I’m an avid follower of the progression of the campaign against tampon tax. Tampon tax, you say? They tax our periods? Well, let’s give you a little lowdown on the current situation.
So, for a while, there has been a movement against the governments across the world for taxing what we require for our lady functions. Currently, for all sanitary products, there is a tax of 5% in the UK. This is because they are considered ‘non-essential, luxury’ items. Most recently, a petition was put together and presented to George Osborne, prior to the release of this year’s budget. Unfortunately, it was dismissed. Due to EU regulations, the UK does not have the power to eliminate this tax by itself, it does have to be an EU-wide decision. But the aim of the ‘Stop taxing periods. Period.’ campaign is not only to stop this tax, but to raise awareness through support. There are various channels throughout Europe that are being used to target politicians, and the more support the campaign garners, the more likely it will be that the EU will review the tax.
“there has been a movement against the governments across the world for taxing”
It was inevitable that this would become mixed up in the run-up to the election. The latest news is from UKIP, who, in an appeal to win some female support, has announced its commitment to scrap the tampon tax. The party’s Head of Policy, Suzanne Evans, is keen to remove the “invidious tax” – but there’s a catch. Of course, the only way in which we’d be able to possibly do this is to leave the EU. Ms. Evans makes a valuable point in highlighting how ridiculous the EU legislation is – but I’m not entirely certain that there’s a little bit more to their sudden support.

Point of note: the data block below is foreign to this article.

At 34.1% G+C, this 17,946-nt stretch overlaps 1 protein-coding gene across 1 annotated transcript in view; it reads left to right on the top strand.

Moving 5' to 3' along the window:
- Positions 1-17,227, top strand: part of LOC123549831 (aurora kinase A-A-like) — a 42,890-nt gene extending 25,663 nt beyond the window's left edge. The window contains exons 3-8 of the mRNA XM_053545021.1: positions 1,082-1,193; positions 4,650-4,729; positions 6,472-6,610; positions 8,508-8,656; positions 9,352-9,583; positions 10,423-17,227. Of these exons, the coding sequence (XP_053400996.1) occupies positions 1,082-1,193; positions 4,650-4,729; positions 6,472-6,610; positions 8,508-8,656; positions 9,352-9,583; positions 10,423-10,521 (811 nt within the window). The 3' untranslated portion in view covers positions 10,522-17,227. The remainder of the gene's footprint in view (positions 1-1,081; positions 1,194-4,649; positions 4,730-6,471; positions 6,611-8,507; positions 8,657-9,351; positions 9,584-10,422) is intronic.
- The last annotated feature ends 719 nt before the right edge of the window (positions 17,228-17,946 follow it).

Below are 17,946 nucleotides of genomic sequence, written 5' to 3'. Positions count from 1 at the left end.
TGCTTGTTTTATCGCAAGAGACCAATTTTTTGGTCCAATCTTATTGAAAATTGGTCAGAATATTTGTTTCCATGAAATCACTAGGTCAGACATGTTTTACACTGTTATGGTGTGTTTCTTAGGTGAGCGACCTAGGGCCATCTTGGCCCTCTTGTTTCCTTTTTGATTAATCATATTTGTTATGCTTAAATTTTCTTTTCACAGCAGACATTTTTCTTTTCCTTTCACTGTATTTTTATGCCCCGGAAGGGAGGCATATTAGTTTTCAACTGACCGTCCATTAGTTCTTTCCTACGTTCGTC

UKIP isn’t generally recognised as a party that appeals to women. The latest YouGov poll has placed the party’s support at 15 points from the male voters, but the women lag behind at only 10. So of course it’s been a brilliant idea to jump on the bandwagon with the campaign against tampon tax. And it all helps their anti-EU stance too, so it’s a bit of a win-win situation. But maybe that’s me being quite sceptical.
Personally, I’m not entirely sure that leaving the EU is the best way to go about ending the tax. But it’s another way that the party is trying engage to add you to the list of supporters.
By Naomi White
I’m a twenty-something young woman who has recently begun her career in the city. After moving to London last year, I can safely say I’m already hooked.
I graduated not too long ago, uprooting my life in Swansea in favour of a new direction. The last few years in Wales have allowed me to explore as many opportunities as possible, from working in the Welsh government, from trying my hand at rowing, to writing for the student blog.
But now I work for a media house, so I’m surrounded by marketing and publicity all day. I love it as I am able to stay on top of the news almost 24/7, skimming through every article and every opinion piece I can lay my hands on. And by that I don’t just mean the latest pictures of Kim Kardashian (you’ve got me – guilty pleasure).